Monday 16 June 2014

UK library lending right gets an update

This blogger has always taken an interest in the compensation of authors for notional loss of sales inflicted upon them through the borrowing of their books from public libraries [this once-common and indeed formerly almost universal custom still lingers on in the age of e-books and downloads, along with other quaint British practices such as Morris dancing and shove ha'penny].  The statutory scheme for authors' remuneration (a shove of a bit more than a ha'penny into a substantial number of authorial pockets) is now over 30 years old, but it is infused from time to time with the occasional amendment, the most recent of which --SI 2014 1457 The Public Lending Right Scheme 1982 (Commencement of Variations) Order 2014 -- is noted here:
The Public Lending Right Scheme 1982 (the Scheme) provides for payments to be made to authors based on the number of times their books are lent out of public libraries. This Order brings into force on 1st July 2014 variations to the Scheme following the extension of the public lending right to narrators and producers and to audio-books and e-books on 30 June 2014.

The Appendix to the Order sets out the variations to the Scheme.

Article 4 of the Scheme is amended so that producers and narrators of audio-books can be eligible for payments under the Scheme. A person can prove their eligibility in respect of an audio-book or an e-book by reference to a written contract with the publisher, or to the case in which the audio-book is sold, or by being named within the audio-book if these identify them as a writer, translator, editor, narrator or producer.

Article 6 of the Scheme is amended so that it extends to audio-books and e-books. Article 9B is inserted in order to specify the shares in the payments made under the Scheme to the various contributors to an audio-book.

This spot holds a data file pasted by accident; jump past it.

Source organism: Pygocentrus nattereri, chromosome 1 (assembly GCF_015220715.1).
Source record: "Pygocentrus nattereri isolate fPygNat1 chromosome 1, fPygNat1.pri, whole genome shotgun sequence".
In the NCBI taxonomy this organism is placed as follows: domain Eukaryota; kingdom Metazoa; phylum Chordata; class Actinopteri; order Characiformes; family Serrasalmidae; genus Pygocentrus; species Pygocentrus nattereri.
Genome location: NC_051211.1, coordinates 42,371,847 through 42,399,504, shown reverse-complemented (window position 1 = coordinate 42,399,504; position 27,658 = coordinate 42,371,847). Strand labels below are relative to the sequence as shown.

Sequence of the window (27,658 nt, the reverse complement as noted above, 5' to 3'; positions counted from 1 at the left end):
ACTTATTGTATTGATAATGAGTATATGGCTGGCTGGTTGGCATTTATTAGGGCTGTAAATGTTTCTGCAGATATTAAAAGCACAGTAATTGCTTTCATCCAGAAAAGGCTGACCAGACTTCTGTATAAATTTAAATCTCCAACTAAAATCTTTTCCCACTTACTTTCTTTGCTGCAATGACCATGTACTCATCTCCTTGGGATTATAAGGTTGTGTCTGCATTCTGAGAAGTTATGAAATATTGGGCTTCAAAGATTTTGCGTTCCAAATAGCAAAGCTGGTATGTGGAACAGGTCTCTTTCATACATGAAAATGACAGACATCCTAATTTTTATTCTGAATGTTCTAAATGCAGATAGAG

Article 14A is amended so that payments can be made in respect of a posthumously eligible producer and narrator in accordance with the shares specified in article 9B.

Article 17 is expanded to include a producer or narrator applying for registration of an audio-book for payments under the Scheme.

In Article 39(a) ‘marked’ is replaced with ‘separately identified’ as a more appropriate term in relation to the obligation on designated library authorities to identify individually the printed, audio-book and e-books whose loans are recorded and reported so that payments can be made.

The Impact of this Order on business, charities and the voluntary sector is negligible and for that reason, no Regulatory Impact Assessment is required to accompany it.
Thanks go to Graham Titley (Information Specialist, Copyright Advisor and Subject Lead for Biomedicine; Dentistry; Law; Medicine. Technology and Information Services at the Charles Seale Hayne Library, Plymouth University) for spotting this information and for drawing it to my attention.

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